What’s the big deal about being “in the zone” and how do you get there?
You might have heard the zone described as total focus, as losing your sense of time and space, of being completely absorbed in what you’re doing. People use phrases like, “being able to perform with total concentration” or “losing all awareness of one’s self.” It’s also called a “state of flow.”
From these descriptions, you might think being in the zone is the world’s best antidote to nerves, and in some ways it might be. But the secret to getting in the zone, whether you’re performing or practicing, is really a matter of balance. It’s not magic and it’s not a trip into the matrix. You don’t need a secret mantra or to try to shut your mind away from your playing. Being in the zone is being fully present and involved.
Sometimes musicians try to find the zone by attempting to play on autopilot. You know what I mean. It’s the idea that if you could just let your mind float as freely in performance as it does in practice, you would play with the same level of accuracy and expression. That’s a dangerous game to play, because the moment the unexpected happens - you play the wrong string or the pedal makes a noise or the lady in the front row coughs - you are jolted back into consciousness, and that’s almost never a smooth transition.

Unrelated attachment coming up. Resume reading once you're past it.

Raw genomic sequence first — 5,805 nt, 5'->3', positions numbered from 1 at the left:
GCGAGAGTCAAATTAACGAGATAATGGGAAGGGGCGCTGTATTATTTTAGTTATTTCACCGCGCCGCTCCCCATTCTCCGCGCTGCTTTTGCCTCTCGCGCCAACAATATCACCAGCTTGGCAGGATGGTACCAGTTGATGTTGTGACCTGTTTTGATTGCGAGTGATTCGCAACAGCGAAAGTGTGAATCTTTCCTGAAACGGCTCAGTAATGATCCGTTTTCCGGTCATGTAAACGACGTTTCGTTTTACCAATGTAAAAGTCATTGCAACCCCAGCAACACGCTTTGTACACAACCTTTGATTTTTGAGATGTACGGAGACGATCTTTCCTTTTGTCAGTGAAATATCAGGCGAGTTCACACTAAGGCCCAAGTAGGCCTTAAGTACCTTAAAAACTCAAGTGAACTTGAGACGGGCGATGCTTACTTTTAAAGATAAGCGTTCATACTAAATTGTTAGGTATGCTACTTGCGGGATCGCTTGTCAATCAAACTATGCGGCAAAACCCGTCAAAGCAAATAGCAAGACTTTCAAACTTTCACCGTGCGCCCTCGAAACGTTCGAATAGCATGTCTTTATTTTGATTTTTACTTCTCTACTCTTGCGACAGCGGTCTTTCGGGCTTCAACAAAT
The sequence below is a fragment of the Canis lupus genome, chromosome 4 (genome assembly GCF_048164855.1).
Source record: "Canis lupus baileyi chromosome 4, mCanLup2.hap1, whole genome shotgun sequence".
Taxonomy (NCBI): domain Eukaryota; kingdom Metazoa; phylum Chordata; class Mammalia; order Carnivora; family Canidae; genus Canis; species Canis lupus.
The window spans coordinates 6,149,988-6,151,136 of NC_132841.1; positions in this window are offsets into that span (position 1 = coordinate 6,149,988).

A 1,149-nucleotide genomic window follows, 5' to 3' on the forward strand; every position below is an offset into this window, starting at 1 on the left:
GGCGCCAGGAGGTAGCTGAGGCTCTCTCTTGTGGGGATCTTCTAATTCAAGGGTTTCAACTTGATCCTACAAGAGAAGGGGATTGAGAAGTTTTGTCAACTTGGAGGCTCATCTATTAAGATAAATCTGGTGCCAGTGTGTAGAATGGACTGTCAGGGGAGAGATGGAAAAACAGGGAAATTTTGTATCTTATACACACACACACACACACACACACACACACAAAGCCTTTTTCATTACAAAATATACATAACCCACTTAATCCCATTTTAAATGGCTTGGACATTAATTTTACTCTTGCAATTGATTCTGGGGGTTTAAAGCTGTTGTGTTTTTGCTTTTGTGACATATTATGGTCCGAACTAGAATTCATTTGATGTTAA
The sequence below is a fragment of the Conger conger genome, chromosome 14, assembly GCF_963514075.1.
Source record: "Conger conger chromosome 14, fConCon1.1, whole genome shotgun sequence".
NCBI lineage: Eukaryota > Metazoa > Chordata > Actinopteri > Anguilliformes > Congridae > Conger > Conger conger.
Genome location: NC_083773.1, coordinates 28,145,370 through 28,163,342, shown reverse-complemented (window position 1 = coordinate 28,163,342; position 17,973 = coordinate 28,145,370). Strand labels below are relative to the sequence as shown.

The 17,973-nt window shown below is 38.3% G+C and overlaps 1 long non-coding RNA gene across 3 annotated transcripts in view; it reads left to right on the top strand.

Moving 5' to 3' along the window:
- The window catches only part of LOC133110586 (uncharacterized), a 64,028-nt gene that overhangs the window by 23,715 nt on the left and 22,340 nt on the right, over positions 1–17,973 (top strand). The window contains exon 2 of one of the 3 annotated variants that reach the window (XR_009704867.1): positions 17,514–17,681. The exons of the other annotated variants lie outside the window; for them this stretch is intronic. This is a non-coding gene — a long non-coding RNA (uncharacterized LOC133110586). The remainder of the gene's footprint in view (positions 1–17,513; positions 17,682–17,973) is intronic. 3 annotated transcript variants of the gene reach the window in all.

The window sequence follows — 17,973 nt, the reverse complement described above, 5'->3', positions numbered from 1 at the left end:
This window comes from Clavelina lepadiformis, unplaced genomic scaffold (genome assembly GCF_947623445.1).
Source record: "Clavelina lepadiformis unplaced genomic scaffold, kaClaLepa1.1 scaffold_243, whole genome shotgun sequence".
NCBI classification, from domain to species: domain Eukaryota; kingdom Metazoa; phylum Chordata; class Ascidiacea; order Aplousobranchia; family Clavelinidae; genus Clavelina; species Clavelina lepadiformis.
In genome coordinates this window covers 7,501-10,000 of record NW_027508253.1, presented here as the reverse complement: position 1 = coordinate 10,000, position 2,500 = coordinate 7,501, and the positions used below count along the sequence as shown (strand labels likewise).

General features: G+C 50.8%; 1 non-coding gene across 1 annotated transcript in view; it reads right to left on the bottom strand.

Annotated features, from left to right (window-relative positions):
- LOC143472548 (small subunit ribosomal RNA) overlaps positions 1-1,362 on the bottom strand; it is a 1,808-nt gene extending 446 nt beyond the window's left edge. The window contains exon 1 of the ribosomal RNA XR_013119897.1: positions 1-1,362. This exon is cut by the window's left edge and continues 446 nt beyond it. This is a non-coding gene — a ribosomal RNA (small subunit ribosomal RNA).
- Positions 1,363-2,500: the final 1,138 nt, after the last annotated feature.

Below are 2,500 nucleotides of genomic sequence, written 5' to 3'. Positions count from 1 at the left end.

The zone isn’t about abdication; it’s about awareness. It’s not paranormal; it’s possible in the right conditions. Even better, it's possible to practice creating the right conditions, so that you can find your way into the zone anytime you want. Well, almost.
On today’s show we’ll talk about the factors that comprise the zone experience, the balance you need to create and the practice strategies you can use to find the focus and the flow that you’ve been wondering about.
Links to things I think you might be interested in that were mentioned in the podcast episode:
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